There was no point preparing for an interview with Frank Carson. Some interviewers managed to get a first question in before he started speaking; very few made it to a second. The interviewer's job, Frank thought, was to laugh - it wasn't forced laughter, he just left you with no-where else to go.
It was the same with audiences. Other comedians might pause after a well-delivered one-liner and allow the audience a chance to respond, or at least to breathe. Not Frank. The gags came thick and fast, as if he wanted to pummel you into laughter. He was relentless.
In fact, he didn't need an audience to laugh - he provided his own laughter track with every joke. He was never crude, but he had a filthy laugh. His enjoyment of laughter for its own sake was so genuine, so innocent, that you couldn't help but join him. And when he thought you really did need a break, he'd deploy one of his signature catchphrases: "It's a cracker!", or "It's the way I tell 'em".
Read the rest of this entry
Dr Richard Dawkins
, the world's most famous atheist, recently engaged in a public dialogue
about human origins with the Archbishop of Canterbury, Dr Rowan Williams
, at Oxford University's Sheldonian Theatre. Dawkins and Williams are former Oxford professors, and the event was chaired by the distinguished philosopher Sir Anthony Kenny
, who describes himself as an agnostic and "a representative of ignorance". Please use this thread to discuss the arguments they marshall in the debate and share your views on who proved most persuasive. You can watch the debate here
On this week's Sunday Sequence I spoke to the composer Dr Philip Hammond about his new composition, Requiem for the Lost Souls of the Titanic, and we heard, exclusively, two short excerpts from the piece. Many of you texted us to say how moved you were by what you heard. It really is a stunningly beautiful work which will make a massive contribution to our public commemoration of the Titanic tragedy during this, the centenary year.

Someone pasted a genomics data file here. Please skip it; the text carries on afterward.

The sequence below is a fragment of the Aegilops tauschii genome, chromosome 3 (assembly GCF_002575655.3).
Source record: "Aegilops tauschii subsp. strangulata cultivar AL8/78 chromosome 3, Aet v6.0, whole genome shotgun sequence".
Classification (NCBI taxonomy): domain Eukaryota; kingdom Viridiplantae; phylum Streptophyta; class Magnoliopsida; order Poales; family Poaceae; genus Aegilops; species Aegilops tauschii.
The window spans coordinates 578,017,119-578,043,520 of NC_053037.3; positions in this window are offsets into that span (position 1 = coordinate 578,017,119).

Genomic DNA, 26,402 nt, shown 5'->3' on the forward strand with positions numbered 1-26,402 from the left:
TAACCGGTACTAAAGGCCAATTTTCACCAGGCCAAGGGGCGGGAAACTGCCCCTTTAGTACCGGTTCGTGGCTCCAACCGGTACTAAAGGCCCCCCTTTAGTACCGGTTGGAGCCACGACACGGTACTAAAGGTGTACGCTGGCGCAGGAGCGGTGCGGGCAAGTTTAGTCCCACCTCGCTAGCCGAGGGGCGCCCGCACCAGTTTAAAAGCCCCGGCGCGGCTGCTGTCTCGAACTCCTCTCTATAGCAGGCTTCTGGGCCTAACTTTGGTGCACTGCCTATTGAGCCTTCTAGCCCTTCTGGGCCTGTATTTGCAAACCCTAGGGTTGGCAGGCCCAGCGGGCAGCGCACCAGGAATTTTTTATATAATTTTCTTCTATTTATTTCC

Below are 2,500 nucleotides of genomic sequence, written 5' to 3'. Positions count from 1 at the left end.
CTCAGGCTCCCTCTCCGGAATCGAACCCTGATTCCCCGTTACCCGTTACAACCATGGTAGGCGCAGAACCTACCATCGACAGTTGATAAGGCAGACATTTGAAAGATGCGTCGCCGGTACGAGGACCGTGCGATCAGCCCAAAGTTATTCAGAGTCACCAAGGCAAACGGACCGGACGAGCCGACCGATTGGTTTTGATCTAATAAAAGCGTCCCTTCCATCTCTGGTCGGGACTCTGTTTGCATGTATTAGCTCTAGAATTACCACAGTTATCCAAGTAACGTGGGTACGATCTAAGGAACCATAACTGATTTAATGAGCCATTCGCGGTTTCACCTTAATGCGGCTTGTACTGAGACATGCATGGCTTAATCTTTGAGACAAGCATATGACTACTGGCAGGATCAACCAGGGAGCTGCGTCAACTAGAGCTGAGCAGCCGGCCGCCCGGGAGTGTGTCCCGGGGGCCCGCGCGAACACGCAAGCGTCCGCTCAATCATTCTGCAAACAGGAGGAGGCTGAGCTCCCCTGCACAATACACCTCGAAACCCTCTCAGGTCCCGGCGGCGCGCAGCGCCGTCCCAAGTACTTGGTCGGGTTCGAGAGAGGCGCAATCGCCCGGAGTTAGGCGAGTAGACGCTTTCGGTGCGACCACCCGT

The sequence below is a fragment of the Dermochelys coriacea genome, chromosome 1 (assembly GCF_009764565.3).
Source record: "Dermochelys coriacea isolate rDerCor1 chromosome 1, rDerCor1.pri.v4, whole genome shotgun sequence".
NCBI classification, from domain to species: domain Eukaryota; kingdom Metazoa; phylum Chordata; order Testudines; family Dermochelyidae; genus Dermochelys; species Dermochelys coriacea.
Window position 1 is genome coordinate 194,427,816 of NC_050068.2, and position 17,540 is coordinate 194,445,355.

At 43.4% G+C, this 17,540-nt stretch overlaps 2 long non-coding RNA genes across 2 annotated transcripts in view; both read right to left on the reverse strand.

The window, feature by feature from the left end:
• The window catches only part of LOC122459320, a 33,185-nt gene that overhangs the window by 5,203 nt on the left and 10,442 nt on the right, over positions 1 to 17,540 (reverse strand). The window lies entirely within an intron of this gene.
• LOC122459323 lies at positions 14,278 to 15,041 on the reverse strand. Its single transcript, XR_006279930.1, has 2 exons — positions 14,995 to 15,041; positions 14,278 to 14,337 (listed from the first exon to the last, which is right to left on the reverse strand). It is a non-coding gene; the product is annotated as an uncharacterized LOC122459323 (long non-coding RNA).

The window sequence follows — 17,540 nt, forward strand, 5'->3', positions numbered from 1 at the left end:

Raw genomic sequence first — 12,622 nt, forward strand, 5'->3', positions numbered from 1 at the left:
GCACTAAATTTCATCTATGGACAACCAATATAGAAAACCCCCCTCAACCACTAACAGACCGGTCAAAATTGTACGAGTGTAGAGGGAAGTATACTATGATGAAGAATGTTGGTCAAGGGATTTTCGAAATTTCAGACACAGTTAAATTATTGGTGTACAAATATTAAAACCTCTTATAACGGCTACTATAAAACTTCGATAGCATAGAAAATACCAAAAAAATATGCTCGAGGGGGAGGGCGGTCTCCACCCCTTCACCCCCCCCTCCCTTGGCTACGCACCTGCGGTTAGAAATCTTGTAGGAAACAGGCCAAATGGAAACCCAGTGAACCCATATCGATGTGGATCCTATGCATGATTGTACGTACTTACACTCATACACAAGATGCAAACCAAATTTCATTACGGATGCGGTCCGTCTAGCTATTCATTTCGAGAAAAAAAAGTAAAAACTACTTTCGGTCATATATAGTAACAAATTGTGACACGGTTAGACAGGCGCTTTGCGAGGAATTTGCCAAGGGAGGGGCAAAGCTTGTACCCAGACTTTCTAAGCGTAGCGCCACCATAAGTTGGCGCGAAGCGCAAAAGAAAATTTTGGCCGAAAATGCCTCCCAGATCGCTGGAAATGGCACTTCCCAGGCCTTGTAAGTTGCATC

The world premiere of Philip's Requiem takes place in Saint Anne's Cathedral in Belfast on 14 April, with an additional performance as part of a Requiem Mass in St Peter's Cathedral on Sunday, 15 April. If you would like to be present for either of those important dates, you can book your place on the Titanic Festival website. In what follows, Philip Hammond tells us more about the background to this remarkable new composition.
Read the rest of this entry
An excavation at Pompeii
Are you a fan of history programmes on TV
? Or radio documentaries about key moments of history? Maybe you love books about history or the biographies of some of the most celebrated people from history. Then here's a date for your diary. The BBC is running a major 3-day event in Belfast
looking at the creative relationship between history and broadcasting. We'll be bringing in some big-name TV presenters and professional historians for a series of illustrated talks, conversations, interviews, discussions and preview screenings that are all about history.
I'll be hosting the event, which begins next Tuesday, 21 February. Our guests will include Mary Beard, Adam Nicolson, David Reynolds, Jenny Abramsky, Carlo Gebler, Alvin Jackson, John Bowman, Francesca Stavrakopoulou and many others. This will be very special, I can promise you; and to avoid disappointment you need to book a place. Admission is free.
Here's how you reserve your place at the BBC Festival of History and Broadcasting. You can book in for a whole day, or all three days, or book for an individual session.